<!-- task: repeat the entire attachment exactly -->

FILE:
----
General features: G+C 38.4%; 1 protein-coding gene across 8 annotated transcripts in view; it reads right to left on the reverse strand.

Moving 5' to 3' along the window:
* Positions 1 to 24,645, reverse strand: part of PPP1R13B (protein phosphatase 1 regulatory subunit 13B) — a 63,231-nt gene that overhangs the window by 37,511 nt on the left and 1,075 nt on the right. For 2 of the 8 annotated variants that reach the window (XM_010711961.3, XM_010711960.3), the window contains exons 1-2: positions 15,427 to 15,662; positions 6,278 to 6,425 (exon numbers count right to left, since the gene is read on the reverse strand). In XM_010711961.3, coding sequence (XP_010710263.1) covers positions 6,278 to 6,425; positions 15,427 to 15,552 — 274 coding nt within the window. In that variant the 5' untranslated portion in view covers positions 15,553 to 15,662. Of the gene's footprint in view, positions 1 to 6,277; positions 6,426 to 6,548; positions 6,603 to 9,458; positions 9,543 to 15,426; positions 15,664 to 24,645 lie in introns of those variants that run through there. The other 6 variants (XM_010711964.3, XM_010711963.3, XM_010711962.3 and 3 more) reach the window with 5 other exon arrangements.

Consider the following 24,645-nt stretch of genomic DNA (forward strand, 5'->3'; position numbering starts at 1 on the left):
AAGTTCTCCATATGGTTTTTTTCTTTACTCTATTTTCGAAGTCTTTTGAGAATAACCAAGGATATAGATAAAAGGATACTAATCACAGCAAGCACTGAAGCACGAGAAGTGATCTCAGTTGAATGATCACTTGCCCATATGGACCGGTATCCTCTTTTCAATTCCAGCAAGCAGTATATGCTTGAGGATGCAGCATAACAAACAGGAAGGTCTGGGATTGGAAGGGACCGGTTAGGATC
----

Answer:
General features: G+C 38.4%; 1 protein-coding gene across 8 annotated transcripts in view; it reads right to left on the reverse strand.

Moving 5' to 3' along the window:
* Positions 1 to 24,645, reverse strand: part of PPP1R13B (protein phosphatase 1 regulatory subunit 13B) — a 63,231-nt gene that overhangs the window by 37,511 nt on the left and 1,075 nt on the right. For 2 of the 8 annotated variants that reach the window (XM_010711961.3, XM_010711960.3), the window contains exons 1-2: positions 15,427 to 15,662; positions 6,278 to 6,425 (exon numbers count right to left, since the gene is read on the reverse strand). In XM_010711961.3, coding sequence (XP_010710263.1) covers positions 6,278 to 6,425; positions 15,427 to 15,552 — 274 coding nt within the window. In that variant the 5' untranslated portion in view covers positions 15,553 to 15,662. Of the gene's footprint in view, positions 1 to 6,277; positions 6,426 to 6,548; positions 6,603 to 9,458; positions 9,543 to 15,426; positions 15,664 to 24,645 lie in introns of those variants that run through there. The other 6 variants (XM_010711964.3, XM_010711963.3, XM_010711962.3 and 3 more) reach the window with 5 other exon arrangements.

Consider the following 24,645-nt stretch of genomic DNA (forward strand, 5'->3'; position numbering starts at 1 on the left):
AAGTTCTCCATATGGTTTTTTTCTTTACTCTATTTTCGAAGTCTTTTGAGAATAACCAAGGATATAGATAAAAGGATACTAATCACAGCAAGCACTGAAGCACGAGAAGTGATCTCAGTTGAATGATCACTTGCCCATATGGACCGGTATCCTCTTTTCAATTCCAGCAAGCAGTATATGCTTGAGGATGCAGCATAACAAACAGGAAGGTCTGGGATTGGAAGGGACCGGTTAGGATC